Steven Hemmert, has been diving for nearly 23 years. He’s been a dive instructor at MBT Diving Center for the past three years. He said he doesn’t see the benefit of removing the location of private reefs from public records.
via Bill aims to keep Floirda reef locations private – WEAR – Pensacola Top Stories – ABC.
Land-based anglers say sharks they are catching off Panhandle beaches have been getting bigger and bigger, thanks to bans on longline fishing in 2010 blamed on killing sharks and game fish.
via Great white among the whoppers caught on Gulf Coast beaches.
CORPUS CHRISTI, Texas — As if the health of the Gulf of Mexico red snapper fishery has not been the subject of enough scrutiny and political wrangling in recent years, foreign poachers continue to threaten the ecological conservation of the valued species with illegal catches in U.S. waters.
via Coast Guard interdicts Mexican red snapper poachers in Gulf – GulfCoastNewsToday.com: News.
PORT CANAVERAL, Fla. — Frying, searing or grilling is the best way to combat one invasive species that has gone from saltwater aquariums to establish colonies in the Atlantic and Gulf of Mexico from Venezuela to the Carolinas, Florida officials say.
In the past 25 years, lionfish brought to this country from the western Pacific and Indian oceans as pets have begun to pose a significant threat to native fish and shrimp. The carnivorous fish’s spikes are poisonous, and nothing in the Atlantic or Caribbean has decided they make a good meal.
via Lionfish: You have to eat them to beat them.
The U.S. Coast Guard is investigating a report of a suspected tar mat from the 2010 Deepwater Horizon oil spill near Langdon Beach in the Fort Pickens area of the National Seashore.
“We did get a report and did walk through Langdon Beach area and surveyed it this morning,” said Carlos Vega, Coast Guard spokesman with the Coast Guard Eighth District Office of External Affairs in New Orleans. “We only found a handful of tar balls and did not find any tar mat.”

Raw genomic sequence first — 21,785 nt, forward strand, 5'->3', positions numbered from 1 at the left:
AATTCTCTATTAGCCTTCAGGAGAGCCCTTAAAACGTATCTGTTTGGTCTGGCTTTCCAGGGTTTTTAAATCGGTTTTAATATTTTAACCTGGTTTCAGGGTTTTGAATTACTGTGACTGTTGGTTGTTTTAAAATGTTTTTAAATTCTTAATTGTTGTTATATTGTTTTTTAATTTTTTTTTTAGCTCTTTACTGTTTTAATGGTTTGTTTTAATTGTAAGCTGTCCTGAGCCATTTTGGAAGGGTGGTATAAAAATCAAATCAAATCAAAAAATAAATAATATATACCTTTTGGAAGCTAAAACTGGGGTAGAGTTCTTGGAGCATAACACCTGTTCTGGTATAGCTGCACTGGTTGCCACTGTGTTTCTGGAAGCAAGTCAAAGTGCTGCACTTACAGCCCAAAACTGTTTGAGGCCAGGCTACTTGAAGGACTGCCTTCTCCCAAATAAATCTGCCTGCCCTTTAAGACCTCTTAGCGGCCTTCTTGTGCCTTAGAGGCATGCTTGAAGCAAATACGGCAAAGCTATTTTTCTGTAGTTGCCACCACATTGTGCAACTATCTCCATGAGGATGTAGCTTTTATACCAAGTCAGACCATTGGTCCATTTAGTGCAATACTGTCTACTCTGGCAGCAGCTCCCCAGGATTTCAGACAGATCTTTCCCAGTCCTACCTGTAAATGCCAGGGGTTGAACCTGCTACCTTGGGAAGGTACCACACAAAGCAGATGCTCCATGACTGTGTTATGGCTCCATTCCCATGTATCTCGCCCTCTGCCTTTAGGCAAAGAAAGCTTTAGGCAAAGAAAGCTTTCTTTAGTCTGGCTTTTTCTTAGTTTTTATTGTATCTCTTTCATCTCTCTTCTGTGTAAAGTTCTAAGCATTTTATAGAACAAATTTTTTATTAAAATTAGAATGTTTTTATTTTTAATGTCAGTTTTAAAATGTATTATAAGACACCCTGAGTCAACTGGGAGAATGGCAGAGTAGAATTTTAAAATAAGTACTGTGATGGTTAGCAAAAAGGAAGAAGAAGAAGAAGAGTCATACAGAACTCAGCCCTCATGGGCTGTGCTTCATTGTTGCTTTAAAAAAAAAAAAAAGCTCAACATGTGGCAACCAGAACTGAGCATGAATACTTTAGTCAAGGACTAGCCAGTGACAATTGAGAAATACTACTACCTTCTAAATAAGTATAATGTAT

via Coast Guard investigates tar mat report at Ft. Pickens.
MISSISSIPPI – Scientists say they’ve found a 10 million gallon oil bath math at the bottom of the Gulf of Mexico. That crude oil is what’s left from the 2010 Deep Water Horizon Disaster. Right now, they say the mat is buried underneath the sediment of the Gulf’s floor. It is located 60 miles southeast of the Mississippi Delta.
via 10 Million Gallon Oil Bath Mat Found in Gulf.
An executive for the BP subsidiary that faces billions of dollars in possible fines for the 2010 Gulf of Mexico oil spill testified Tuesday that it is uncertain whether other BP entities would step in to help pay a steep penalty.
via BP executive: Company moved ‘heaven-and-earth’ to cleanup 2010 Gulf oil spill | AL.com.
STARKVILLE, Miss. (WTVA) — A memorial service is scheduled Tuesday night for a Starkville man missing since he disappeared on a kayak trip in the Gulf of Mexico in Gulf Shores earlier this month. The Episcopal Church of the Resurrection in Starkville will host the service for John Switzer, 24, from 6 p.m. til 7 p.m. at the church on North Montgomery Street.
via Memorial service planned for John Switzer • WTVA.com.
MOBILE, Ala. — The U.S. Coast Guard announced its search for a missing fisherman in the the Gulf of Mexico, the second search they have been involved in for a missing fisherman in the past two weeks, has been suspended. The Coast Guard reported Monday the search was for a missing fisherman 70 miles south of Dauphin Island, Alabama, Monday.
via Coast Guard suspends search for second missing fisherman in two weeks off Alabama coast – GulfCoastNewsToday.com: News.
BP says it should not have to pay the top penalty of 13.7 billion for the oil spill in the Gulf of Mexico five years ago. It took the oil company almost 90 days to contain millions of barrels of spilling crude. A BP expert witness called the company’s response exemplary.
via BP argues against paying top penalty of 13.7 billion – WEAR – Pensacola Top Stories – ABC.
There is a high risk for rip currents along the Gulf Coast through Monday, according to the National Weather Service. A large swell and a strong westerly wind flow are attributed to be the culprits.
via Rip currents pose danger along Gulf Coast | AL.com.
NEW ORLEANS — A government witness in a trial to determine civil penalties against BP for the 2010 Gulf of Mexico oil spill says the disaster hurt a wide array of industries over a broad geographic area. Charles Mason also testified Thursday that the harm was only modestly countered by BP’s spending and investment in the region.